Comparing the vacancy appointments processes in Oldsmar and St. Pete Beach reveals key differences

When an Oldsmar city council member resigned last month, that city’s charter provided clear rules on how to fill the vacancy. Oldsmar’s city attorney proceeded to write this 3-page memo explaining the city charter’s requirements for filling vacancies, and proposed a process for council to adopt to receive appointment applications, interview applicants, take public comment, and then appoint a person to the vacant seat.

In contrast, the St. Pete Beach charter requirements for commission vacancies are convoluted. There are rules for appointing people that have “if/then” conditionals that are one of the issues in a lawsuit filed against the city, conditionals that the Oldsmar charter does not have.

Also, the St. Pete Beach city attorney put nothing in writing to his city commission explaining the city charter. The response to our public records request for written legal advice equivalent or similar to that of the Oldsmar City attorney showed that no such memo providing legal advice to the commission exists. Nothing was put in to writing, all advice from the city attorney to the St. Pete Beach commission was verbal.

The then St. Pete Beach city commission last month made many ad hoc process decisions (i.e. “make rules of the process as the process plays out”) during the appointment process, and applied different rules to different applicants and for different seats to be filled. There was no uniform or consistent treatment of appointment applicants.

Unsurprisingly, the municipality that has been sued over its appointment process is St. Pete Beach — not Oldsmar. There is a winner in our Tale of Two Cities comparison — and there is a loser. But the ultimate losers may be the residents, taxpayers and other stakeholders in St. Pete Beach.

Neither city’s appointment process has been completed, but there is no indication that anyone intends to sue over the process in Oldsmar.

Oldsmar’s 3-page appointee applicant form asked important questions like:

  • Whether the applicant is registered to vote in Oldsmar.
  • Their voter registration date.
  • Any “possible conflicts of interest” (not just “actual” but also “possible” conflicts).
  • Any appearances before the city “for compensation” in the past two years.
  • Whether the applicant, spouse or employer has any financial interests, directly or indirectly, in city contracts.
  • Whether there are days or evenings the applicant would be unavailable for city meetings.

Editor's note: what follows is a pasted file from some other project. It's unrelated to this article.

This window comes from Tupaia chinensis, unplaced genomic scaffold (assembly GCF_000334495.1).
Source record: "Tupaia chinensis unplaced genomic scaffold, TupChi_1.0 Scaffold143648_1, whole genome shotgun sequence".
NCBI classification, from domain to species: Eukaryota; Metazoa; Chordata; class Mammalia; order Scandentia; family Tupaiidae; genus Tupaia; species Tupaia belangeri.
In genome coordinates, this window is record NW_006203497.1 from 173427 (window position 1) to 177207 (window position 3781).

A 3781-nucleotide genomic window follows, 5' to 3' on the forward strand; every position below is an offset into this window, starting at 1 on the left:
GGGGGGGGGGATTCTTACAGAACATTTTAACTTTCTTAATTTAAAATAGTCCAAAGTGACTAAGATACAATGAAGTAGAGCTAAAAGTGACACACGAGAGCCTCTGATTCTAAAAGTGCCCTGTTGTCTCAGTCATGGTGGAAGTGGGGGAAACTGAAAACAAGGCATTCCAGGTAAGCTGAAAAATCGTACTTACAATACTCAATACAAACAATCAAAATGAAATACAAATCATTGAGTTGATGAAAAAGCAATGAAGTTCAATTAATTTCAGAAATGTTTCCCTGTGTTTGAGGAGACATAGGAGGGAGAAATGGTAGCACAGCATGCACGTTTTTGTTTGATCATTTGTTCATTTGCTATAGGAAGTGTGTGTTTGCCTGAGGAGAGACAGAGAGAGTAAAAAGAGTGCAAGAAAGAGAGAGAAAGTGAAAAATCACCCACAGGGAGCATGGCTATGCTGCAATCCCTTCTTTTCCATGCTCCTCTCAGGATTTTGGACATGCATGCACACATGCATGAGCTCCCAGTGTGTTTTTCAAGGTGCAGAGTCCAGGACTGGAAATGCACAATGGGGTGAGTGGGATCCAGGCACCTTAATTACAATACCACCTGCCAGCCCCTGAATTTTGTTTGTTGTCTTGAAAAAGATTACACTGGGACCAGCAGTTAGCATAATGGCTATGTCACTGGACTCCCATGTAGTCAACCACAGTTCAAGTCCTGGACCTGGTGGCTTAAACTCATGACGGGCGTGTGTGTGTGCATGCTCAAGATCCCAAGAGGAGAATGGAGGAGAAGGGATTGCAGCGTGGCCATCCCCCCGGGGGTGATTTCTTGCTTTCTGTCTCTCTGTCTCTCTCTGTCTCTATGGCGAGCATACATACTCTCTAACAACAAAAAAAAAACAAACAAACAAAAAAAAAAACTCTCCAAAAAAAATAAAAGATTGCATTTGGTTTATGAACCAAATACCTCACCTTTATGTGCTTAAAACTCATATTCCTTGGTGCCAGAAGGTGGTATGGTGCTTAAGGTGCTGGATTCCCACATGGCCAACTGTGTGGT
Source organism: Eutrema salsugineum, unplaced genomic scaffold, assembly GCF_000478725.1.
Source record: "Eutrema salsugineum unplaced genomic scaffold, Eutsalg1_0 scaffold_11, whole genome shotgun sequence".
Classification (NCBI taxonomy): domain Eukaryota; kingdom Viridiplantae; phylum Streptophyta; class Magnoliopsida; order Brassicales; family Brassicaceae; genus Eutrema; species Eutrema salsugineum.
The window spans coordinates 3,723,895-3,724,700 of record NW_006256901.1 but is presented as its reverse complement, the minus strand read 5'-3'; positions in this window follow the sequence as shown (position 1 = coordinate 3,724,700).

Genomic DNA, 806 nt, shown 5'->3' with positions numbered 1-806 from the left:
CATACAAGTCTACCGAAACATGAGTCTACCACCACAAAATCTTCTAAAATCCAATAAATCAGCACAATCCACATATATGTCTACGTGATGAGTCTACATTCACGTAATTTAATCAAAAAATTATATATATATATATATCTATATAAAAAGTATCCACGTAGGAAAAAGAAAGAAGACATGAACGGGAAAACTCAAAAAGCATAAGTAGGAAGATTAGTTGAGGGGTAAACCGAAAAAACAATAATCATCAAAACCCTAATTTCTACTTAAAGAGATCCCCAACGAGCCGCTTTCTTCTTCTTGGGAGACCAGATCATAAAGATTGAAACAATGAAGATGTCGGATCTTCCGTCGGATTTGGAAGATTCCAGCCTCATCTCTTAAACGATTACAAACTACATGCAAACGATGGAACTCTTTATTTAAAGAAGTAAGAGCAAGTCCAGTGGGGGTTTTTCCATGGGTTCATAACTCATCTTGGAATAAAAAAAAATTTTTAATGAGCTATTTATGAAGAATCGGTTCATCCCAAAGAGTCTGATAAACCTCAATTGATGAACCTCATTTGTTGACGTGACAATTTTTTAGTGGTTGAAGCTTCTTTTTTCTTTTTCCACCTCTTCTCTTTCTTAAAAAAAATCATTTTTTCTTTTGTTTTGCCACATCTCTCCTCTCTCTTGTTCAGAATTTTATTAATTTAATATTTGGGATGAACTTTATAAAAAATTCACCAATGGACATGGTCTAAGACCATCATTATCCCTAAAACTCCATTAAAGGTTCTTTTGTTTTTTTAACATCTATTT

In contrast, St. Pete Beach didn’t require a form at all from applicants. Some applicants submitted resumes, some submitted letters with their resumes and some didn’t have to submit a resume or a letter, as can be seen by simply reviewing the city’s own information about filling the vacant seats.

Retired attorney Ken Weiss, who has previously been correct on the law in opposition to both St. Pete Beach and Treasure Island, sent this email on December 27th to St. Pete Beach city attorney Andrew Dickman saying that “this appointment agenda cannot be resolved on an ad hoc basis.”

Weiss proposed that Dickman “reevaluate” his advice to the city commission on the appointment process for the district 2 seat and said that this was “a way to avoid litigation.” Dickman mentioned and discussed Weiss’ email in the city commission meeting the next day, but did not advise the commission to do as Weiss asked. There was no vote on the issue, but commission also didn’t chose to do as Weiss asked.

In 2016, Treasure Island city manager Reid Silverboard somewhat shockingly called the Treasure Island police on Weiss, with the facts showing that he did so simply because Weiss lawfully spoke in city hall about a zoning referendum. We reported on that incident at the time.

Neither Silverboard nor the Treasure Island police department acquitted themselves particularly well in that in that incident. Less than five months later, Silverboard requested “a separation agreement” from the city and left his position shortly thereafter. He did not cite the unlawful behavior he had engaged in towards Weiss as a reason, nor did any city commissioner comment on it publicly at any time.

Weiss did not file a 42 USC 1983 (civil rights) lawsuit over the incident, even though he clearly would have had grounds to do so.

Those events in Treasure Island in 2016, may be relevant to the present controversy in St. Pete Beach, not just because they involved Weiss, but because they also involved controversial measures that elected officials and others were trying to impose upon residents.

The process in Treasure Island became contentious in 2016. As shown, the City of Treasure Island unlawfully tried to shut down debate by calling the police on someone opposed to the measures its officials favored. Hopefully, the lesson that such action is unlawful and undesirable has been learned by all.

As for the due or undue process, depending on your opinion, that has played out in St. Pete Beach, there is an old saying that might be applicable: do not attempt to explain with malice that which adequately can be explained by stupidity.

Or did St. Pete Beach’s dog’s breakfast of an appointment process happen accidentally on purpose?

As always….the Guardian reports and the readers decide. Please like our Facebook page to find out when we publish new stories because we expect a lot more article-worthy developments to take place in this matter of commission vacancy appointments.